For This Indian Community, Veganism Is One Part of a Holistic Existence
It’s another day in the Solanki household, as Khushboo Solanki preps the vegetables for lunch. As she places each ingredient in the degchi (a metal container), the foundation of almost all Indian meals — onions, ginger, and garlic — are noticeably missing.
“When my friends offered to share their meals in school, I remember asking them if their food contained onion or garlic,” says Solanki, an architect living in Pune, India, who’s been practicing Jainism since birth. “Most of them usually gave me a perplexed look and didn’t have a clue. Since their food might have contained garlic and onion, I always avoided their food.”
When I ask her if the subji (vegetable dish) she’s making will taste any different without those traditional Indian spices, she smiles and shrugs it off. She says she wouldn’t know the difference, yet by excluding, she thinks she’s probably saved hundreds of organisms and insects. A central tenet of the Jain religion is respect for all life, no matter how small.
While it’s not widely understood or recognized outside of India, Jainism is entirely independent of India’s predominant religion, Hinduism, and there isn’t an exhaustive list of restrictions followed by all Jains. However, the rules regulating what Jain people can eat is exhaustive, if you choose to follow them: Even root vegetables, like onions, and spices that excite the senses, like ginger and garlic, are excluded from the strictest Jain diet.
“Being born in a Jain household didn’t seem too tough as a child. Following these practices felt natural,” says Darshana Shah, the founder of FundsSkill, a Financial Advisory Services company. “My parents patiently explained that vegetables like onions are the bulbs or roots of a plant. When they are left unattended for a few days, they will start growing shoots. When onions are uprooted, it kills the whole plant, which isn’t the case with other vegetables. We’re trying to be as non-violent as possible and it isn’t just applicable to humans.”
Jains believe having food that includes rajasic (spicy or rich in taste) ingredients makes one anxious, nervous, and stressed out, and avoiding foods like potatoes and onions helps the person feel lighter and more energized. Root vegetables, honey (collection can hurt the bees), and fermented foods (which contain living bacteria) are all avoided.
Milk products, however, are sometimes permitted. Jains are predominantly lacto-vegetarian, which means they include milk and milk products that are free from animal rennet (curdled milk from the stomach of a calf) because cows are treated more humanely on farms in India.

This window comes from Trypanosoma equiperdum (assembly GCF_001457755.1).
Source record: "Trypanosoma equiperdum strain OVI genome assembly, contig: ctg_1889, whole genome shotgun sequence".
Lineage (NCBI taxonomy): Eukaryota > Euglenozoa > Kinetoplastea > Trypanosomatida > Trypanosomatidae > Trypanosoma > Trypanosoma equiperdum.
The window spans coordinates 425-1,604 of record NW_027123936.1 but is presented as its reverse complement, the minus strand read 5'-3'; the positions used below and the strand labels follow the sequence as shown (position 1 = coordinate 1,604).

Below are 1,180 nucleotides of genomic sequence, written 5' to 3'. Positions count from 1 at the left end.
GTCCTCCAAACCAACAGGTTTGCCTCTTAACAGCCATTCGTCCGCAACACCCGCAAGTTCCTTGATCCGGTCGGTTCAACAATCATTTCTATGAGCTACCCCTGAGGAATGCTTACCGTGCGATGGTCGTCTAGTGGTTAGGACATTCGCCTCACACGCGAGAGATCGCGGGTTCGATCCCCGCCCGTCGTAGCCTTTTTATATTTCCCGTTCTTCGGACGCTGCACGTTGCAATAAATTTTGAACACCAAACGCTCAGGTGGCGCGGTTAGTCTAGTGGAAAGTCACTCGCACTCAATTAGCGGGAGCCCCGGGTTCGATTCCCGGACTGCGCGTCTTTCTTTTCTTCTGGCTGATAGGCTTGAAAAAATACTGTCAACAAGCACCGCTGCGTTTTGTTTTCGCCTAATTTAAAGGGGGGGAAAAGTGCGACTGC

“While growing up we were also taught to avoid meals after sunset as lights tend to attract insects and one would unknowingly end up ingesting some,” Shah says. “It may seem religious but is tied to a multitude of health benefits. We’ve always substituted plantains for potatoes and cabbage for onions. I don’t tend to feel I’m missing out on anything. It has helped me become calmer, kinder, and stronger mentally over the years.”
Jainism is founded on principles of ahimsa, which states that all souls are equal. The most fundamental dietary restriction in Jainism is that its practitioners must never eat meat.
Ahimsa comes from the word a-hinsa, which translates to non-violence. This means non-violence toward humans, animals, plants, insects, and even micro-organisms. It’s crucial for Jain people to follow ahimsa if they want to be liberated from the cycle of reincarnation and achieve nirvana. Jains believe that what they eat influences their chances of reaching nirvana. The goal is to ensure that they’re consciously avoiding as much harm in their day-to-day lives as possible.
Jains also believe that they must have been virtuous in their previous lives to have the good fortune of being reincarnated as a human.
“It’s vital to me that while I can’t avoid everything, I can do my best in the hope that I continue my progress on the path to nirvana and possibly get the chance to be born as a human again,” says Solanki.
Solanki, like most other Jains, now follows a sattvic diet, which is a purely vegetarian diet that concentrates more on seasonal fresh produce, grains, cereals, and nuts.
“A cruelty-free lifestyle for me is one which follows nature’s cycle, which is why even leafy vegetables are avoided during the monsoons as they may have more insects on them than usual,” Shah says.
Jains are most cautious about following a strictly vegan diet during the eight days of Paryushan, the most important event of the year for them. “During this period, Jains around the world do their best not only to follow a sattvic diet but also meditate, practice penance, and ask for forgiveness,” says Shah.
Solanki says that Jain people adapt easily to their circumstances, even if it may seem “arduous to manage a lifestyle like ours” to an outsider. They might break with their beliefs if it’s absolutely necessary, as long as the meal is at least vegetarian. Their primary goal is to live a non-violent life.
“Our motivation comes from within and not because of environmental stats or because it’ll help us look better,” Solanki says. “We’ve been doing our part for nature even before it turned into a trend.”